MongoDB: Import production DB into dev environment - how can I retain the original document ids?


#1

So I have a pretty decent amount of data in production, rather than continue with my made up data I want to import the prod data into my dev environment so I can really test out new features.

I’ve pulled a mongodump from the server and have all the data on my dev machine.

However when I do a mongorestore on my development machine it rebuilds the database via inserts - and as such it doesn’t retain the correct _id fields. The result is that all the documents have the right data but get new _ids… so all of my references are broken.

Question: Is there a better way to do this, or am I doing it incorrectly?


#2

I am guessing that this might not be something people do?
However it would seem that this same issue would occur if you pushed the other way (from dev to prod).


#3

I was really hoping someone would step in with a definitive answer to this, because according to the documentation for mongodump and mongorestore it should work as you want it to. And, given that relationships based on _ids may exist between collections, it absolutely must retain _ids across a dump/restore.

Are you importing into an empty database in dev (e.g. use meteor reset to clear it out)?


#4

Yeah me too! :frowning:
Just would be good to know because it really would help me in my situation.

Yup!
Meteor reset the whole thing first.


#5

I’m really glad that you posted your question, I have not yet come to a point with my app to have production data but at some point in the next couple of weeks I will and that’s exactly what I was planning to do: download production data to dev and continue work. I was thinking mongo restore would behave much like mysql does when restoring from a backup ane I am hoping there is an explanation to why it did not in your case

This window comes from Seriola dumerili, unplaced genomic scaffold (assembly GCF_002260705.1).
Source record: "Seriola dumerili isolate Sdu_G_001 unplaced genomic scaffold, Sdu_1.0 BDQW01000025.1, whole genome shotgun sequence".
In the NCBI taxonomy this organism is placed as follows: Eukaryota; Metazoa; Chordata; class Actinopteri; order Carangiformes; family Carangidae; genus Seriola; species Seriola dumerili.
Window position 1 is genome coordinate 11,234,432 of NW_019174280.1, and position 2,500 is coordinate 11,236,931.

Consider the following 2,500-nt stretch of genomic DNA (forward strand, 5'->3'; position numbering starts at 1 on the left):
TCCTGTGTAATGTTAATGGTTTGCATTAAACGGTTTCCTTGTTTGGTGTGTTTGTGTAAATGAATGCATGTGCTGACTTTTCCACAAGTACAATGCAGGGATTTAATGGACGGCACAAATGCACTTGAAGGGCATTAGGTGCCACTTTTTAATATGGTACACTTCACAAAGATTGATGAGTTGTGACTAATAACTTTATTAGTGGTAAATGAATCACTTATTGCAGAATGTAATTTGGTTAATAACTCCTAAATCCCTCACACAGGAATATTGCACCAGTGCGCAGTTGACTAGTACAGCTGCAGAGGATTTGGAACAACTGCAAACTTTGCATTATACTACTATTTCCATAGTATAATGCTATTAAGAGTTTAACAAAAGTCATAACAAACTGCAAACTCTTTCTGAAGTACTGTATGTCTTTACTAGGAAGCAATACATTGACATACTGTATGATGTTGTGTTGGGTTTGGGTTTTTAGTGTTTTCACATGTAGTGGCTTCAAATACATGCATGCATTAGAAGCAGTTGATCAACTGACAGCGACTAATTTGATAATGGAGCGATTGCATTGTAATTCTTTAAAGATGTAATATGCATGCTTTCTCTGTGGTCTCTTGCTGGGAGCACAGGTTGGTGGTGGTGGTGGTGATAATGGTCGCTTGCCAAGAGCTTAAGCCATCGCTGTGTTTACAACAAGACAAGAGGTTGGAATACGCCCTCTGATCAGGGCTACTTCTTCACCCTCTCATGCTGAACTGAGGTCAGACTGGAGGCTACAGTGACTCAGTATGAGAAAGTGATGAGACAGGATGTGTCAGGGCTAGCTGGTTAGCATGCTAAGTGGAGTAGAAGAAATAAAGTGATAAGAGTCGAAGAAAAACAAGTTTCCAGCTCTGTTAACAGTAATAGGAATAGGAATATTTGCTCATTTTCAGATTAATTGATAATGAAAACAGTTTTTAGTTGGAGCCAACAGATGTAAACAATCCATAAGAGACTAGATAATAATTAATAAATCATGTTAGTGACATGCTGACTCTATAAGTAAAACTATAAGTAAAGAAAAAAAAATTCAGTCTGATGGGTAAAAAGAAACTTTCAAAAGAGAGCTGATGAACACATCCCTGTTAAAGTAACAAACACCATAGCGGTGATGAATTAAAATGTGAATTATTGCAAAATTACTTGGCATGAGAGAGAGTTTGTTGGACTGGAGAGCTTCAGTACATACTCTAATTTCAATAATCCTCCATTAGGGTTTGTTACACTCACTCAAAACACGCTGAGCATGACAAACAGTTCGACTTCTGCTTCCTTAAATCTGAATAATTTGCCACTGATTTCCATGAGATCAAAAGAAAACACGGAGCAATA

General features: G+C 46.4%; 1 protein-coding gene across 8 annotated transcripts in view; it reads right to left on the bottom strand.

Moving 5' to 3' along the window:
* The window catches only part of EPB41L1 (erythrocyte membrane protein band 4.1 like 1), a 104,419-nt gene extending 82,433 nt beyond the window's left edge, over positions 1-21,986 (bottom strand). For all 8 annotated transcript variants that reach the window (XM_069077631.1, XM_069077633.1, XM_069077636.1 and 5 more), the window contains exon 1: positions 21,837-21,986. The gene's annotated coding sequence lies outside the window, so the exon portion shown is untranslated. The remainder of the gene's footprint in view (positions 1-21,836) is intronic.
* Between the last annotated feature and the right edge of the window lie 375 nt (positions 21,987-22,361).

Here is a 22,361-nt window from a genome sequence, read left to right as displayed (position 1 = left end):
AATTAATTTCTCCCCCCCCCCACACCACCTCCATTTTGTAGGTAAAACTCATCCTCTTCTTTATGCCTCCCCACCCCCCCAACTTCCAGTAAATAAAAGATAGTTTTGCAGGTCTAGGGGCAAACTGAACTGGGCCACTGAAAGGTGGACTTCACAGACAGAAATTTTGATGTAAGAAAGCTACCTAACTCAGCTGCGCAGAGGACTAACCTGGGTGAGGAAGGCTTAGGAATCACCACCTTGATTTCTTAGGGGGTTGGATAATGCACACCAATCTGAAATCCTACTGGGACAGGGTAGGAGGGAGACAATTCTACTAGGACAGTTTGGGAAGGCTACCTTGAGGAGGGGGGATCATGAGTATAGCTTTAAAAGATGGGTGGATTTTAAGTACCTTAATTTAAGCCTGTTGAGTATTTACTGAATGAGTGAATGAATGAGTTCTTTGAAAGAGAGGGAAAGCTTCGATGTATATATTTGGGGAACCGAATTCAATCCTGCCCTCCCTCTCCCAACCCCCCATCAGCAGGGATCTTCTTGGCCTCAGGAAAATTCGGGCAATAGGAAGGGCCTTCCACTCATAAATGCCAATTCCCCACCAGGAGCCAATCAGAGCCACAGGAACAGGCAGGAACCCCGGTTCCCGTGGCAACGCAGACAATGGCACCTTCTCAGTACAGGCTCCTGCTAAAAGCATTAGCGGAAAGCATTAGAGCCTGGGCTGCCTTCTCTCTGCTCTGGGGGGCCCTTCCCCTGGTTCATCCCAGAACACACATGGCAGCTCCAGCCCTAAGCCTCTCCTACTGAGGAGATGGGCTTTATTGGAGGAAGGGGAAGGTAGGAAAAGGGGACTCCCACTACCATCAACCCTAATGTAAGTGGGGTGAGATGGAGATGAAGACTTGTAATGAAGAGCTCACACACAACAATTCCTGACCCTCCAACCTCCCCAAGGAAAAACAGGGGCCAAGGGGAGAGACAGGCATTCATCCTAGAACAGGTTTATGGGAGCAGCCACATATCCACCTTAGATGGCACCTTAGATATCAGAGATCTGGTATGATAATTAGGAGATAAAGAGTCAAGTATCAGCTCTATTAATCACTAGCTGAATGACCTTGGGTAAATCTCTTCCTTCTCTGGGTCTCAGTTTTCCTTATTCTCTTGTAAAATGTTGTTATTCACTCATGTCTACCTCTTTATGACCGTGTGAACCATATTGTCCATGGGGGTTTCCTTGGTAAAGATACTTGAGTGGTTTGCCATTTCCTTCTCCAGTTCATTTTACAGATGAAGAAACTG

#6

Meteor Cookbook may have some useful info:
Database Management for Meteor/Mongo Apps

Your mongodump/mongorestore should be preserving _ids. If it’s not, something isn’t configured correctly. Are you dumping to .bson data? If you’ve walked around the bson, and are using the json file options, that could cause a reparse of the data.

If none the mongodump/mongorestore recipes in the cookbook help, try using the db.copyDatabase() function. It’s what to use in production devops situations, where you want to hot-copy entire databases from one running instance to another.

db.copyDatabase('staging', 'meteor', 'localhost');

The only caveat with db.copyDatabase() is that it expects itself to be run on port 27017. Since the meteor database runs on port 3001, you won’t be able to copy from your production database to it. Rather, you’ll need to set up a separate mongodb instance and then point your app’s MONGO_URL environment variable to it.


#7

hey thanks for the reply!!

All I did was run mongodump on the server.
It provided bson files for the data, and json files for the metadata.
On my dev machine - I ran mongo reset and then started the environment to get mongo running.

Once all running, I initiated the restore with: mongorestore -h 127.0.0.1 --port 3001 -d meteor .meteor/prod_dump/
Obviously the mongo dump was put in that folder: .meteor/prod_dump/

It looks like I ran pretty much the same command you ran as documented in the cookbook, except the flags I used are a little different (-d rather than --db).


#8

good point, any tips how to do redirect in that case?
It should be possible with iptables, or some other tool, maybe even netcat.
As nobody want to pipe it trough SSL what would be standard communication channel when copying over unsecured network with SSH tunnel.


#9

Mongorestore is used to restore backups so it should be identical. I use the nightly backup of my production DB to troubleshoot problems on my local machine a lot. Here’s the command line I use to restore it. The --drop makes sure it clears the collections before adding to them.

mongorestore --host 127.0.0.1 --port 3001 --db meteor path-to-your-dump/your-db-name --drop

Hope that helps